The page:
How to help those hardest hit by the COVID-19 pandemic, in Austin and beyond

The best music documentaries to stream while you’re stuck at home

From A Life In Waves to A Band Called Death.

March 19, 2020
The best music documentaries to stream while you’re stuck at home L-R: Michael Ochs Archives, Pascal Le Segretain, David Redfern (all via Getty Images)  

We're a week or so into self-isolation and streaming services have begun to feel like video games. It seems that, at a certain point, you will complete them. First you'll run through The Sopranos, rewatch 30 Rock while messing around on your phone, take a chance on some Marvel franchise — all semi-valuable ways of spending time. But as isolation sets in, it may only be a matter of time before you're streaming moon landing conspiracy documentaries you found deep in the bowels of Netflix, desperately trying to stave off boredom as you unhinge from reality and spiral further down into madness.

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Don't do that! At least not yet. There are loads of music documentaries to get through before you start wondering about what's really going on at Area 51. We've put together our favorites below.

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Gimme Shelter (1970)

Perhaps the tensest (and certainly the most viscerally violent) concert film ever made, Gimme Shelter has secured its place in the critical canon as a defining chronicle of the death of the activist ‘60s. The film’s stars are The Rolling Stones at the peak of their powers: for the first half of the film, we see Mick Jagger and company manifest their genius onstage for rapt audiences and in the studio. Then the film turns to a free day-long festival at the Altamont Speedway in California, organized by the producers behind Woodstock and headlined by The Stones. Before the band’s performance, violence between the audience and the show’s security force, the biker gang Hell’s Angels, erupted throughout the day. It is during the Stones performance when the film descends to a horrifying cocktail of bedlam and classic rock; the audience becomes a surging, violent creature that Jagger impotently tries and fails to control. The chaos leads to the death of an 18-year-old Black boy named Meredith Hunter, stabbed to death by a Hell’s Angel for brandishing a pistol. The film is content to lay the blame solely on Hunter, though it has been reported that he raised the gun in self-defense. The circumstances of Hunter’s death, and the Rolling Stones’ inability to prevent it, help Gimme Shelter to lay bare the facade of the rock star mythos, and to a certain extent, expose the limits of music as a unifying force in periods of turmoil. — Jordan Darville

Watch on: YouTube

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A Life In Waves (2017)

If you mostly listen to rap or pop music, there is a good chance you haven’t heard of Suzanne Ciani. It’s a forgivable offense, but you should know the truth: the 73-year-old synth pioneer is one of the single most influential cultural figures to emerge in the past century, an innovative and important composer whose works changed electronic composition and radically shaped the vernacular of advertising. A composer who was best known for jingle writing, Ciani gained a reputation in the '70s for her ability to use machines — primarily the Buchla synthesizer — to conjure any noise imaginable, from the fantastical to the hyper-real. One of the earliest advocates for electronic composition, Ciani developed sound effects for early Atari games and created a scarily real sound effect of a Coke bottle being poured with only synths. Synth music — the bedrock of what this era’s great producers like Pierre Bourne and A. G. Cook do — would be profoundly different without her influence. A Life In Waves, released in 2017, uses revelatory archival footage (including a bizarre Letterman appearance) to sketch a beautiful and impressionistic portrait of Ciani’s life and influence. Soundtracked by her own ambient new age compositions and running only 74 minutes, it’s a brief, insightful pick-me-up. — Shaad D'Souza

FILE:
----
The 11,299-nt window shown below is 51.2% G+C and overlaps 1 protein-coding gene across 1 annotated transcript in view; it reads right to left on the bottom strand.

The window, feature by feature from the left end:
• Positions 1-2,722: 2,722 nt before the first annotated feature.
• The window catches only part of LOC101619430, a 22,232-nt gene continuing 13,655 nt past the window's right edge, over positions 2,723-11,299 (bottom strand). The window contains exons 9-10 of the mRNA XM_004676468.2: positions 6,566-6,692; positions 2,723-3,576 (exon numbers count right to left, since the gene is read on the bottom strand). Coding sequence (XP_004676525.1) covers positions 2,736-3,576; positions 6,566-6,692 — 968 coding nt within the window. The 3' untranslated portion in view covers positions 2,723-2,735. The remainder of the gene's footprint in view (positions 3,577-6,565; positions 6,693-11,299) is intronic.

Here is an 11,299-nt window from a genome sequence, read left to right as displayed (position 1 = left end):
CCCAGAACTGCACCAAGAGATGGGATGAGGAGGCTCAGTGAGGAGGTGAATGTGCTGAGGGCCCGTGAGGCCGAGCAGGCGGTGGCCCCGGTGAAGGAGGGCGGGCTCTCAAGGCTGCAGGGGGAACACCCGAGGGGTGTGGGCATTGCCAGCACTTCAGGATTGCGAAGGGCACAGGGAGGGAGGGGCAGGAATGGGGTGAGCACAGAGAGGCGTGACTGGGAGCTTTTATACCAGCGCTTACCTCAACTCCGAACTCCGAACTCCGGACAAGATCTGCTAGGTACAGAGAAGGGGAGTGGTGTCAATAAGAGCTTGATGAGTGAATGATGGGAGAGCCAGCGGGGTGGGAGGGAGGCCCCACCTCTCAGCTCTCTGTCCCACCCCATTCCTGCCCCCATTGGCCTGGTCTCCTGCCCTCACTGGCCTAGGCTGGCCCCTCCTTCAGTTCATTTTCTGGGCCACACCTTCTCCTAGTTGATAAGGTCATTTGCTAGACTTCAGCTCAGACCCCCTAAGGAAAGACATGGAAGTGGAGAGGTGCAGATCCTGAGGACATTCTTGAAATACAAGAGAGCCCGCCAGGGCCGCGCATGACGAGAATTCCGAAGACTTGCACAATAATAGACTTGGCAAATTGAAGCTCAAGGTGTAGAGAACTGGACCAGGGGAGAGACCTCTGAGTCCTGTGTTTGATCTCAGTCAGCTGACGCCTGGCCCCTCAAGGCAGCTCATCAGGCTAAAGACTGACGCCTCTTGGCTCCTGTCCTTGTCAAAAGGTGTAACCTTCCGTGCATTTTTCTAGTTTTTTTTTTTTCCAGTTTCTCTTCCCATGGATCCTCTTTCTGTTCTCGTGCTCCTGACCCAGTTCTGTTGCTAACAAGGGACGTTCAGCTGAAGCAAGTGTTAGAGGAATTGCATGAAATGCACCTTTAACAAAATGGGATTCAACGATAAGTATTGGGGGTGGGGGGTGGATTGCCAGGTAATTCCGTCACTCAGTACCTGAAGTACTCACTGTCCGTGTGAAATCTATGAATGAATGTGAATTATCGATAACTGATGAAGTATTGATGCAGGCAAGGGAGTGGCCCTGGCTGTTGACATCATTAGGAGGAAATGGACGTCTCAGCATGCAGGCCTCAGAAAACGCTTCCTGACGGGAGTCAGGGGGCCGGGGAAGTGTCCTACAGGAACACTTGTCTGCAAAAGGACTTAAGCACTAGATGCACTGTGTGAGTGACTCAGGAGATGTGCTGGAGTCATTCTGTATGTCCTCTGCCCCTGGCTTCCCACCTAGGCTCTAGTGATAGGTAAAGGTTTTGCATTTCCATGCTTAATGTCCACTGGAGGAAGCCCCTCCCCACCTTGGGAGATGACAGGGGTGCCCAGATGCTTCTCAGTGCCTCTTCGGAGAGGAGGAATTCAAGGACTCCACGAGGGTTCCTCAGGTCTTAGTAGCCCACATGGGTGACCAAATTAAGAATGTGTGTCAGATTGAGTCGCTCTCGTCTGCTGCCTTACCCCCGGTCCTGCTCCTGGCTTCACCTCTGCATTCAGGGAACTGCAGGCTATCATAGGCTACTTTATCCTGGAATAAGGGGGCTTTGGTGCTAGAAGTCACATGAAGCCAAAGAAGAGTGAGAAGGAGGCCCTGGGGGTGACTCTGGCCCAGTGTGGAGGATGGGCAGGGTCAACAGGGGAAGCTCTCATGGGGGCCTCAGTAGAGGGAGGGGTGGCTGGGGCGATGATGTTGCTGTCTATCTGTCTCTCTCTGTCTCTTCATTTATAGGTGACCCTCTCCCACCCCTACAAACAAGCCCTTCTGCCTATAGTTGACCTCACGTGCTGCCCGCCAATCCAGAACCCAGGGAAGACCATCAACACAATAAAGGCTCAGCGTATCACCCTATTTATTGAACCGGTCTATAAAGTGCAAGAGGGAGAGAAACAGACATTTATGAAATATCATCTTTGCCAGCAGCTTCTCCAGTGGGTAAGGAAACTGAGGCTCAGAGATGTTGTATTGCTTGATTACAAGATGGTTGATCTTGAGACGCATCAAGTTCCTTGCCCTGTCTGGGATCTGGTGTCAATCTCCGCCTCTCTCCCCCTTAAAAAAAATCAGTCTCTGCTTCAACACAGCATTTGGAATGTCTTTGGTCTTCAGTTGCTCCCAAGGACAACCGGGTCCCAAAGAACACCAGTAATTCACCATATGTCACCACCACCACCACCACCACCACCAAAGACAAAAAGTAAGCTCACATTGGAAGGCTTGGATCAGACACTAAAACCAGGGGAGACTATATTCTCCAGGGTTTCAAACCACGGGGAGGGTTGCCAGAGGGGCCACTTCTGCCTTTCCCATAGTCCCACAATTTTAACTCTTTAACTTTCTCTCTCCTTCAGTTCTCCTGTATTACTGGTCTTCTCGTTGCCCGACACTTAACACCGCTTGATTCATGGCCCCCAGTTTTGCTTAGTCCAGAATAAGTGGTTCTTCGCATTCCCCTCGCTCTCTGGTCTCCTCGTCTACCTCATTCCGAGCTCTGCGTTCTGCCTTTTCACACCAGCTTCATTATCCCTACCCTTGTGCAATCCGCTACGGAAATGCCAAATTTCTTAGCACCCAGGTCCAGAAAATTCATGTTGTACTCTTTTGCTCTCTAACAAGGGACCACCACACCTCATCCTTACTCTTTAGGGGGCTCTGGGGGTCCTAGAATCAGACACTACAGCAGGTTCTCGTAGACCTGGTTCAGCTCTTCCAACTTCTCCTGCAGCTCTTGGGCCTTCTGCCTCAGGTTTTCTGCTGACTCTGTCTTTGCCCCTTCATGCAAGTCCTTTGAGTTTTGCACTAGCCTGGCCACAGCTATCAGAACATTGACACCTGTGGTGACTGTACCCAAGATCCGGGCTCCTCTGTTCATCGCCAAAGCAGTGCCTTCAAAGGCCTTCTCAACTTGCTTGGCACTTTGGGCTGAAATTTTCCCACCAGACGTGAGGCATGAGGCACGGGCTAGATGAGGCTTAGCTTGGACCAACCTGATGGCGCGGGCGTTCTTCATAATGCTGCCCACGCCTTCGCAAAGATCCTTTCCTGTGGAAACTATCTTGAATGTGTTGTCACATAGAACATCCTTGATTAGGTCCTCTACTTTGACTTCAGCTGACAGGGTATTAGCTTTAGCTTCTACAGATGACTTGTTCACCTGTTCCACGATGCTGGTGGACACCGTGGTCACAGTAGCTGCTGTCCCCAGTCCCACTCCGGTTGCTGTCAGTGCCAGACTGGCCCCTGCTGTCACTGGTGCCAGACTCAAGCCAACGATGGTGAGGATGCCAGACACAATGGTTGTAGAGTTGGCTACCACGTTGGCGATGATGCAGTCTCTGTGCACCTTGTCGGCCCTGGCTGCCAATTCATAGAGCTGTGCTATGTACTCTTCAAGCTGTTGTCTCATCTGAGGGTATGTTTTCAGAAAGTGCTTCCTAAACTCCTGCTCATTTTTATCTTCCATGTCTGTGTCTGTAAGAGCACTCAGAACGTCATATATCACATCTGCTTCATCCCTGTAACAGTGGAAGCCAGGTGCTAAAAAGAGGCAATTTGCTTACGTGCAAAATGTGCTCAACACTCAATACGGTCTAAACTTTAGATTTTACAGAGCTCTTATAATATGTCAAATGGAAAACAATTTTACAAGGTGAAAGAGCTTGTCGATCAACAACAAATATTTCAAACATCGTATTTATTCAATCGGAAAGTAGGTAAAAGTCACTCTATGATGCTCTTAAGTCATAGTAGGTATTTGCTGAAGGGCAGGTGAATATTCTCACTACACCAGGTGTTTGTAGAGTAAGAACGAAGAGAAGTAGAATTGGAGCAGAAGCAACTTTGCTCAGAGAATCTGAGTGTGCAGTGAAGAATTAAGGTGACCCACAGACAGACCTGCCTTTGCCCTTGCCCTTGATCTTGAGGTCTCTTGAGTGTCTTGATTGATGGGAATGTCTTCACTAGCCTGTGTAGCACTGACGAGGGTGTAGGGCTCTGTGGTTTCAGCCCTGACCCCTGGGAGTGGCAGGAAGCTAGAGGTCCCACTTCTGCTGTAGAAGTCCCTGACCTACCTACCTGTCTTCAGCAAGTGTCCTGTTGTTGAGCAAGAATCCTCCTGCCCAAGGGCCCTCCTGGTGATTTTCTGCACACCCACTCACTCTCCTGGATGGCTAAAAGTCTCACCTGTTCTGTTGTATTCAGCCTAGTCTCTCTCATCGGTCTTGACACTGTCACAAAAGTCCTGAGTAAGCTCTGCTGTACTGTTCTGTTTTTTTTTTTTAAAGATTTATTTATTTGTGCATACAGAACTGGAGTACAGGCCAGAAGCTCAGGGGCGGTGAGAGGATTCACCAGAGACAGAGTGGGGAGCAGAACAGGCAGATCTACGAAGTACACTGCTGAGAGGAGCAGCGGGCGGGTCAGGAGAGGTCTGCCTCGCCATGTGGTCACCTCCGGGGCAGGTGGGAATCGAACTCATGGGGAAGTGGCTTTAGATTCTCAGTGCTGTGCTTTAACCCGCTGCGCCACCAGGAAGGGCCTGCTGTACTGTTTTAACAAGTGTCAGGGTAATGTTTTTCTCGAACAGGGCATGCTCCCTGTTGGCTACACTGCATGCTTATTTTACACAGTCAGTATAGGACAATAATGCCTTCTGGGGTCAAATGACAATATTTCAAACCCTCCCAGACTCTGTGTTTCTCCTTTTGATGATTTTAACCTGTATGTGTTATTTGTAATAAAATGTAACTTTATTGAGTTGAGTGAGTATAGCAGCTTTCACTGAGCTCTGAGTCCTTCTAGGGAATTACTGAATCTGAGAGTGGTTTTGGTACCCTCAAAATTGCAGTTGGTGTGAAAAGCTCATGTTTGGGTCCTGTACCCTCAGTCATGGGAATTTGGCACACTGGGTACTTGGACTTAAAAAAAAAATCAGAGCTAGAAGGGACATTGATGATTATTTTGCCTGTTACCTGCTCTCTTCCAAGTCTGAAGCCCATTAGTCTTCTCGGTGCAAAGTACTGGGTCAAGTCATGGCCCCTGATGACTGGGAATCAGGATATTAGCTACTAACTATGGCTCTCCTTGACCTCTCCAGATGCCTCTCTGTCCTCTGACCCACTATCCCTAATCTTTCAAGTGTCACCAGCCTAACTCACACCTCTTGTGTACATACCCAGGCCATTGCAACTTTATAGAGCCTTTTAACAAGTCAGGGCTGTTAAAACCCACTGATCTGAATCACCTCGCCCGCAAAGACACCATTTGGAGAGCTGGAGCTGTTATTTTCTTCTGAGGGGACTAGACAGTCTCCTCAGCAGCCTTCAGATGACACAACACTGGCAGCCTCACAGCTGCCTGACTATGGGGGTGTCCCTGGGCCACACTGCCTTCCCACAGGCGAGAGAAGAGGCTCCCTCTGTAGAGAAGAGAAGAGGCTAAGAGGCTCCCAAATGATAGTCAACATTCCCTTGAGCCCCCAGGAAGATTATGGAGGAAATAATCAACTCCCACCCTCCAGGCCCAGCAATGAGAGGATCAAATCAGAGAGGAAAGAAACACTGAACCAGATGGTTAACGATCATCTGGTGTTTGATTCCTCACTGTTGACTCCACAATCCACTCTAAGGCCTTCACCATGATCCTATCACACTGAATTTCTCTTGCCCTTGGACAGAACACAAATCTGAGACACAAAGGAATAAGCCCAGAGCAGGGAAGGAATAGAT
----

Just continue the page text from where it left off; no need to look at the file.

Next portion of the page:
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Watch on: Amazon Prime

Baltimore, Where You At? (2014)

Almost a decade ago, filmmaker Tim Moreau made his way to Baltimore to learn about a derivative culture of house music that was making an impact on his life thousands of miles away in France. What he found when he arrived was that Baltimore club music had gone through a number of phases and generations in its 20-plus years of existence. Baltimore, Where You At? is an intimate look at how DJs, emcees, and producers created a sound and culture that would not only make its way up to places like Philadelphia and Newark in the States, but also to people in European cities. For all the moments of joy, there is some sorrow to bear: short, but resonant tributes to late club music pioneers K-Swift and Miss Tony leave a swell of pride for city natives who can remember the two’s impact, but there’s also room to grieve about what their lives (and the genre) could have become if they were still around. This film hits the streets, church services, and collective dance practice sessions to illustrate the liveliness of a music that’s fading away as its city’s primary music of choice. — Lawrence Burney

Watch on: Vimeo

What Happened, Miss Simone? (2015)